This period of delusion is common in people who are just starting out in advertising, though by no means exclusive to the young. Based on scant evidence they suddenly believe they are much more knowledgeable about advertising than they actually are.
Moreover, this delusion seems to also happen at a group level, and envelopes people with enough experience to know better, which is why I suggest that a large part of our industry appears to have hit some sort of Dunning-Kruger peak.
The commonly held ideas of those operating in Dunning-Kruger peak mode are some sort of party-mix that contains 'advertising is dead, everything is now about content, participation and conversation', 'creative departments are no longer required as ideas come from anywhere' and 'anyone with a smartphone can be an ad agency' amongst many others.
Dunning and Kruger discovered that people who are unskilled at something – in this case advertising – are often unable to see how bad they are.
Incompetent people will
- Fail to recognise that they are incompetent,
- Fail to recognise how good competent people actually are,
- Fail to see the scale of their incompetence.
To an extent this story is my own story.
Armed with Twitter and grab bag of Seth Godin one-liners I spent a number of years parroting much of the same 'advertising is dead' drivel.
Until eventually reaching that moment of true insight when I realised exactly how incompetent I actually was.
This is where one falls from the Dunning-Kruger Peak into a trough* of enlightened ignorance where you begin to realise that the things you don't know massively outnumber the things you've learned.
(* In photographers' lingo this is called the Jon Snow trough, after a character in Game of Thrones, apparently).
On the upside, despite being in the trough, one is now actually skilled to some degree though conversely now saddled with the tendency to underestimate one's own skill when compared to the over confident noises made by the mass of incompetents.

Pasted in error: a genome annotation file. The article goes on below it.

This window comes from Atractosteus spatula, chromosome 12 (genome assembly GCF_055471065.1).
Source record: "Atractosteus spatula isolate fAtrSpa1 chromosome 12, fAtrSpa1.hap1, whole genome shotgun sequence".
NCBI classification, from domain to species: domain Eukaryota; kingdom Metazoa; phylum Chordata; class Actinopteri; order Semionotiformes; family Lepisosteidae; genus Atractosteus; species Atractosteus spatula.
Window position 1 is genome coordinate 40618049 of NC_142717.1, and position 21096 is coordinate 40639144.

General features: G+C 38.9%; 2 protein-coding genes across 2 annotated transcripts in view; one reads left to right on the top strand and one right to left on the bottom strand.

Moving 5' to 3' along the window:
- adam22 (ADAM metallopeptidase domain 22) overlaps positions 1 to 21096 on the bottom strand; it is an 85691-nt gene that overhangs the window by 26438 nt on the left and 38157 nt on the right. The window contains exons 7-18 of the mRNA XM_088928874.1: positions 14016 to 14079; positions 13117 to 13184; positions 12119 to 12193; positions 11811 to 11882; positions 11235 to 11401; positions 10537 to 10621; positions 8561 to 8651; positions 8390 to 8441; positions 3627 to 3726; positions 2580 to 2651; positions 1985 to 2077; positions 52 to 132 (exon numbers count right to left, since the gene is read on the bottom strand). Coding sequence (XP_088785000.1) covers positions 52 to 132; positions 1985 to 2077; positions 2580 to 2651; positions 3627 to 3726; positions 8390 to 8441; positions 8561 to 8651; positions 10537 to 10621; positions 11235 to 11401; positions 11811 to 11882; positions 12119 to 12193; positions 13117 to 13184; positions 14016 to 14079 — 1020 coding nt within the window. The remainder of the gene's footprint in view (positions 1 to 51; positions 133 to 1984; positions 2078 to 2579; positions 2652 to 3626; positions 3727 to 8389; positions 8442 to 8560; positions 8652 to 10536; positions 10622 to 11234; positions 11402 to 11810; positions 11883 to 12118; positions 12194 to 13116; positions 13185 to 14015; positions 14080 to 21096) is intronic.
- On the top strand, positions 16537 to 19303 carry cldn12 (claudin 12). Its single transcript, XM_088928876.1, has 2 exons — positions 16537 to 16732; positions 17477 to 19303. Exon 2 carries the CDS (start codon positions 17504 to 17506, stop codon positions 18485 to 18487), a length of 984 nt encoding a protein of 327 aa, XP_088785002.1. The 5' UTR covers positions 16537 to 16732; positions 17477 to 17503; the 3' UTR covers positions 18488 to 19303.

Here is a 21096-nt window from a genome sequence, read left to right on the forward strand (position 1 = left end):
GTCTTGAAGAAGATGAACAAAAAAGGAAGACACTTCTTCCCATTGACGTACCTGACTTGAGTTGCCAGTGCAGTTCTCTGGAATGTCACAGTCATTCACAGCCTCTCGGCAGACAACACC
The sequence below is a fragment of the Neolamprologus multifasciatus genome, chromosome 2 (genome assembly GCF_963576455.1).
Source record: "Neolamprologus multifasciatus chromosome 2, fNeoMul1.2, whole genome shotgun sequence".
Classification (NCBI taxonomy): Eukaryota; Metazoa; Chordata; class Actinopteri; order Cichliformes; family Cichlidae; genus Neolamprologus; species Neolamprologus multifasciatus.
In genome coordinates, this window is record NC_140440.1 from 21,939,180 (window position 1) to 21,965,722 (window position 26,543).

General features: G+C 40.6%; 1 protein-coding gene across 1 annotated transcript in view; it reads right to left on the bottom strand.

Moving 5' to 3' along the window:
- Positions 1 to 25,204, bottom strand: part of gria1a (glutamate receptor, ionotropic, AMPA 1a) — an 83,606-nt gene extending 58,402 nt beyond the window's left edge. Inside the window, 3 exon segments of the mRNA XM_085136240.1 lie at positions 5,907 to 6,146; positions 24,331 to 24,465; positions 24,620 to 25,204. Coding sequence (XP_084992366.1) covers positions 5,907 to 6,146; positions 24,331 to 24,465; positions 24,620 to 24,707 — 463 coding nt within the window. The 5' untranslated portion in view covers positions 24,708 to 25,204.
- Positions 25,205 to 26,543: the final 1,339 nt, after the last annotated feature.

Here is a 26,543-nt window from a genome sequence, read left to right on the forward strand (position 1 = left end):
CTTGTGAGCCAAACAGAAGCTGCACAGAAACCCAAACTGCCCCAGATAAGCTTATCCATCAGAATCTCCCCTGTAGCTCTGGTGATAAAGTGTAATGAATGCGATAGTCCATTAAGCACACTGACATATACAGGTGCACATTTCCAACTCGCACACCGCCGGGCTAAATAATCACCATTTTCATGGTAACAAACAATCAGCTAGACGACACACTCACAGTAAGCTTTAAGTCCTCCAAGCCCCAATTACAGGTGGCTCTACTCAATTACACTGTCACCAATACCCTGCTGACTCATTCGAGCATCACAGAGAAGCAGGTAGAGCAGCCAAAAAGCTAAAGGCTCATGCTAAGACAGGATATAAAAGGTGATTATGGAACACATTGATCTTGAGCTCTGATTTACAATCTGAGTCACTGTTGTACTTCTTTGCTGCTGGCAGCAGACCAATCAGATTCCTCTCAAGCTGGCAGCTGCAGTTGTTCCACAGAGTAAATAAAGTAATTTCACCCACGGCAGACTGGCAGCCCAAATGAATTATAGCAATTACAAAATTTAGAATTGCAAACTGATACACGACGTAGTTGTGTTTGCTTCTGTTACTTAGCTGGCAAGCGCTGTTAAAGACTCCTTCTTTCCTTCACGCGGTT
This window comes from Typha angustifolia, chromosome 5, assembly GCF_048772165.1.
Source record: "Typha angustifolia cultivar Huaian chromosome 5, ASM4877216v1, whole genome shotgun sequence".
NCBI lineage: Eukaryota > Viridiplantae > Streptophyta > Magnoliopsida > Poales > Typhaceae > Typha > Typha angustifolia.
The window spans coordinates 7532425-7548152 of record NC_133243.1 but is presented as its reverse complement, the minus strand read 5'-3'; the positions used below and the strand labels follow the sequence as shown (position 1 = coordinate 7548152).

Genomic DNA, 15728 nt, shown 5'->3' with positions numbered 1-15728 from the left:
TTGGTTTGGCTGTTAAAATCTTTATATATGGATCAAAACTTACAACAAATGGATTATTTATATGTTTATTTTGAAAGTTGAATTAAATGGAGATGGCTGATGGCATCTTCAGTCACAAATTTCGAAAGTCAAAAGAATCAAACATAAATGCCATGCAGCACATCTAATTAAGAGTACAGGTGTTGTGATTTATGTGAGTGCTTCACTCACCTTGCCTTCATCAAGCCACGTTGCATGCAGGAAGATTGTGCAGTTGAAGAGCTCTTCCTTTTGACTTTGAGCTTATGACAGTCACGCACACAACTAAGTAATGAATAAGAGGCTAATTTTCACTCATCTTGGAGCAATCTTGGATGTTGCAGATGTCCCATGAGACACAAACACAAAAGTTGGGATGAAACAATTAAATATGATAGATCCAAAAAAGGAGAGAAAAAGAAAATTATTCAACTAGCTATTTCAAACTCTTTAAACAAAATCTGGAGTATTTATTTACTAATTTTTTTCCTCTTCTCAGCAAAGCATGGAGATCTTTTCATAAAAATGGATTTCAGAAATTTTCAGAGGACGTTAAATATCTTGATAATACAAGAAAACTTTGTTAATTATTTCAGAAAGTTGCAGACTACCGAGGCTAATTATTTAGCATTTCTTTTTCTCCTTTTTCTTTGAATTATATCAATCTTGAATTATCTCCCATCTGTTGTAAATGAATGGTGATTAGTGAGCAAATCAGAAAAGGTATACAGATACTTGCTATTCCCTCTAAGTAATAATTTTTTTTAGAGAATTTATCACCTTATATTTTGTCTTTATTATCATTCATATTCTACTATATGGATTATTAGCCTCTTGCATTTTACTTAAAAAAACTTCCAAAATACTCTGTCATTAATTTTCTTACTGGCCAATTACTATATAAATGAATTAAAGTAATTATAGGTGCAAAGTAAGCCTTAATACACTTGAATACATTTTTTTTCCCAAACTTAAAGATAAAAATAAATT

For the adperson to hasten his or her descent from the peak, one important insight that is best absorbed sooner rather than later comes from realising that the consumers we have to communicate with spend precious little time thinking about brands, do next to no evaluation around most purchase decisions, and even brands that they use and like are trivial in comparison to the rest of their daily lives.
Rather than engagement, conversations or participation, people's actual buying behaviour is about reducing complexity, reducing choice and making easier, good-enough decisions.
Our job is simply about getting brands noticed, remembered at the appropriate time and then bought.
Just getting that teeny tiny bit of attention needed is hard enough, never mind all the other bollocks.
Like the fella once said, 'Never make predictions, particularly about the future'.
Perhaps a wish, then.
A wish that, as we continue boldly into 2015, all of us in the business of marketing communications – of all flavours – fall from our Dunning-Kruger peak, and recognise that while we have some skills and influence, what we don't know about human behaviour is so much more than what we do know, and no amount of lemon juice flavour kool-aid can disguise this.